If the user selects “allow”, they will be redirected back to the redirect url you specified during the app registration step with an access code.
You can then exchange this access code for a token and a refresh token from the server, together with the correct challenge & secret.
A note on secrets and public apps
In the case of apps that cannot reliably hold a secret, also called public apps in oauth terminology - e.g., frontend applications, mobile applications, desktop applications - pretty much anything besides server-side backend apps - secrets are not really secrets. *This is fine - it's the redirect url that matters.*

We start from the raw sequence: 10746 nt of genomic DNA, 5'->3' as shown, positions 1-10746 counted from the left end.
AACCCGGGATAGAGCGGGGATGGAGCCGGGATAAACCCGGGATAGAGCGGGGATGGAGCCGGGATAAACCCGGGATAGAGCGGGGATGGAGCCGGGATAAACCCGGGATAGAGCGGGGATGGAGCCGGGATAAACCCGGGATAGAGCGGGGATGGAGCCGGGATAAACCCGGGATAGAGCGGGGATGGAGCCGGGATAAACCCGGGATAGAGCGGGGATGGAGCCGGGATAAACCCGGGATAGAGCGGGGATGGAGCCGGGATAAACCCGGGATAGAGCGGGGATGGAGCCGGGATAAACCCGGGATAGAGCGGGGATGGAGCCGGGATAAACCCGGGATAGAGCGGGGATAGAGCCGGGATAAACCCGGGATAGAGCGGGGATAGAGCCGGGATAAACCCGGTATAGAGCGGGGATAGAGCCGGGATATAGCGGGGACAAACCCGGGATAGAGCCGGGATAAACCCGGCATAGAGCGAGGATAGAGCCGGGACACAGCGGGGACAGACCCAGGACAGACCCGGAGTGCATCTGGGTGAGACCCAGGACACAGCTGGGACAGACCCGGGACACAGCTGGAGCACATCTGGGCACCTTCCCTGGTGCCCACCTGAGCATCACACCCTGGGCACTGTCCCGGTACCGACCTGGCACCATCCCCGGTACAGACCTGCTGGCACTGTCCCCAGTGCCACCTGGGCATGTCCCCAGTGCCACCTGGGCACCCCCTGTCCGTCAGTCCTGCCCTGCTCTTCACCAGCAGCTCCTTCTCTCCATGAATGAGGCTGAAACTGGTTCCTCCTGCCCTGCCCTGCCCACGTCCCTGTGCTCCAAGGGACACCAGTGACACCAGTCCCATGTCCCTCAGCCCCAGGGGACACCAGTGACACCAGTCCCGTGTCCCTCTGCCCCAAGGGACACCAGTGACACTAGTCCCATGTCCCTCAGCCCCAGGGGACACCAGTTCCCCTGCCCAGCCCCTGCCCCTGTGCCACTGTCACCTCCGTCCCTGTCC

And that’s it - your app can now make actions on behalf of that user - read or create new streams, create commits, etc. Please note, these actions need to be specified in the app’s requested scopes first.
App tokens expire after a while (can’t remember now), but that’s what the refresh token is for - you can exchange that for a new token (and a new refresh token).
I’ve got a pending task to create a tutorial on this, I’ll try and move it up the priority list!